Powering up an energy tax

SCMP January 9 2006

The expiry of the Scheme of Control for the electric utilities in 2008 provides a rare opportunity to address several important issues at once - including the locally generated pollution that threatens the health of the community.

Before going into the power arrangements, here is a simple suggestion: scrap the goods and services tax (GST) proposal as a way of broadening the tax base, and impose a 20-per-cent tax on energy (electricity and gas) usage.

This year, total electricity and gas sales in Hong Kong will be close to $50 billion. An energy tax would cost almost nothing to collect and raise $10 billion a year. Revenue would increase gradually in line with energy usage and cost.

It would yield almost as much as a 2-per-cent GST, a tax which would be a bureaucratic nightmare to implement and cause endless wrangling over exemptions.

Apart from being easy to collect, an energy tax would help achieve other government objectives: reducing power-station emissions and encouraging investment in energy-saving practices. Best of all, it is a very fair tax.

About 25 per cent of electricity and gas is consumed by households, largely in proportion to household income.

The tax would have little impact on such manufacturing industry as is left in Hong Kong, but would fall heavily on commercial premises - particularly those offices, hotels and malls that keep temperatures at unhealthily low levels at the height of summer. Politically, it should encounter little opposition compared with a GST.

Unfortunately, on the power reform question, a government that claims to be executive-led is taking baby steps to change a system devised decades ago. Its proposals fail to follow what almost every advanced, and some not-so-advanced, countries have done: separate power generation from distribution, and provide a competitive framework for generation. It has steered clear of ending the absurd divide between Hong Kong Island and the rest of Hong Kong, which gives the two suppliers effective monopolies.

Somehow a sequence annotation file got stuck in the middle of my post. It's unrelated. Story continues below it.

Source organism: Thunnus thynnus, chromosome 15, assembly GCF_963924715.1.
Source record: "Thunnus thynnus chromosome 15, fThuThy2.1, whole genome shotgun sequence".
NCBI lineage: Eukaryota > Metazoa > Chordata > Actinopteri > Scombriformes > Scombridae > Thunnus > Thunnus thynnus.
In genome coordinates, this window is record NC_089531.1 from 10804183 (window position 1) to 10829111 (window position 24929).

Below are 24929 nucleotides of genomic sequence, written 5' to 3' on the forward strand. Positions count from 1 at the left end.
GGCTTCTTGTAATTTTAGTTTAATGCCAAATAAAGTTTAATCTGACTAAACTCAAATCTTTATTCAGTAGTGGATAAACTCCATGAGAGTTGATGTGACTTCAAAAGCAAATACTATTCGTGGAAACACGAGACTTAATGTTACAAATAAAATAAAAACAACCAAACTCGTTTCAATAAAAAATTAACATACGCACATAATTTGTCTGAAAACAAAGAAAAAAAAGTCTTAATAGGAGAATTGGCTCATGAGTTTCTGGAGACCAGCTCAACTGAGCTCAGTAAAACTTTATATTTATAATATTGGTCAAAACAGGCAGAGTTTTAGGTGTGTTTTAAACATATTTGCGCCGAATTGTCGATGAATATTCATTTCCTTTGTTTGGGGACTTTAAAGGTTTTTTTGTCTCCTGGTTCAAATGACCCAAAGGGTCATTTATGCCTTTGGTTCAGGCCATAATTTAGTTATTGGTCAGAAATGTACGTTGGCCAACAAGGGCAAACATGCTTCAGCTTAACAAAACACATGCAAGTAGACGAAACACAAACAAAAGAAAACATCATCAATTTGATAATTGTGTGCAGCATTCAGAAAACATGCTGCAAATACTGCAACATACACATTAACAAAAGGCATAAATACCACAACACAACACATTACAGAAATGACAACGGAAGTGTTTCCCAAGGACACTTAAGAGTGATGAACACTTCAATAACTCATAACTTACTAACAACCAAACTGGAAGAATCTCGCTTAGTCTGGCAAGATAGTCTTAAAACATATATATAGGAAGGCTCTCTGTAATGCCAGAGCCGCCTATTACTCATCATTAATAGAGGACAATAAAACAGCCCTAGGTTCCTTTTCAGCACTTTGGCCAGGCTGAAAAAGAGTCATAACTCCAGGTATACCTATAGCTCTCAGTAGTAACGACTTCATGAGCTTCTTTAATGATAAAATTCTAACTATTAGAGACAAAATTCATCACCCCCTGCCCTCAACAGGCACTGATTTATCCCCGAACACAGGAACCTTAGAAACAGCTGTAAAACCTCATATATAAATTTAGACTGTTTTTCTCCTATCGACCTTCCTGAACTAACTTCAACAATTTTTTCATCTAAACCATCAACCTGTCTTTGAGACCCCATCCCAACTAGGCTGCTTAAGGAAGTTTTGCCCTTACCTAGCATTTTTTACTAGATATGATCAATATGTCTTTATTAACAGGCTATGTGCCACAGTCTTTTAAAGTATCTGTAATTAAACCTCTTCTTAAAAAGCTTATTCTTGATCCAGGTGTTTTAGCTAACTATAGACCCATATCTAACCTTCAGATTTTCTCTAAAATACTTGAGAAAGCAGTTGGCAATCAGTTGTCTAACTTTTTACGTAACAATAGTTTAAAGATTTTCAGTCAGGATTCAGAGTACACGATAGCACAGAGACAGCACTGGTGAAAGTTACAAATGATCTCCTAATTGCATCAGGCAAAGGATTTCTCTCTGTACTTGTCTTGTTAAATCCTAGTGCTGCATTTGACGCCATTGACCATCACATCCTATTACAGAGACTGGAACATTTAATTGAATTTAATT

Instead of executive-led reform, the Hong Kong public is subjected to the arrogance of Hong Kong Electric's managing director Tso Kai-sum.

His company's website says it will not accept the lowering of the return on assets to the 7 per cent to 11 per cent range, as proposed in the government's consultation paper.

Mr Tso should be told: "Goodbye and good riddance. In 2008, hand your assets over for sale to the highest bidder." Then Hong Kong Electric and its partner, CKI Holdings, can invest even more in Australia and Britain, where the returns are 6 to 9 per cent rather than the 15 per cent under Hong Kong's Scheme of Control.

The 15-per-cent return may have seemed reasonable when borrowing costs were 10 per cent, energy demand growing at 6 per cent and capital relatively scarce. But none of that is now the case.

The huge profits are explained mostly by overinvestment and by the low cost of funds. Its average borrowing cost is about 6 per cent.

If return on assets is to be the criteria, it should be linked both to a limit on the reserve generating capacity - for meeting unanticipated demands for power - and a moving-average cost of borrowed funds. The only argument that the companies put forward to justify their returns is reliability of supply - as though power shortages were common in, say, Australia or France.

The consultation document already shows a government in gradual retreat before the interests of the monopolists. Prepare for more. But don't let the government forget that energy tax proposal. It's fair, simple and beneficial.




E-mail me 
IHT Articles 
Other Articles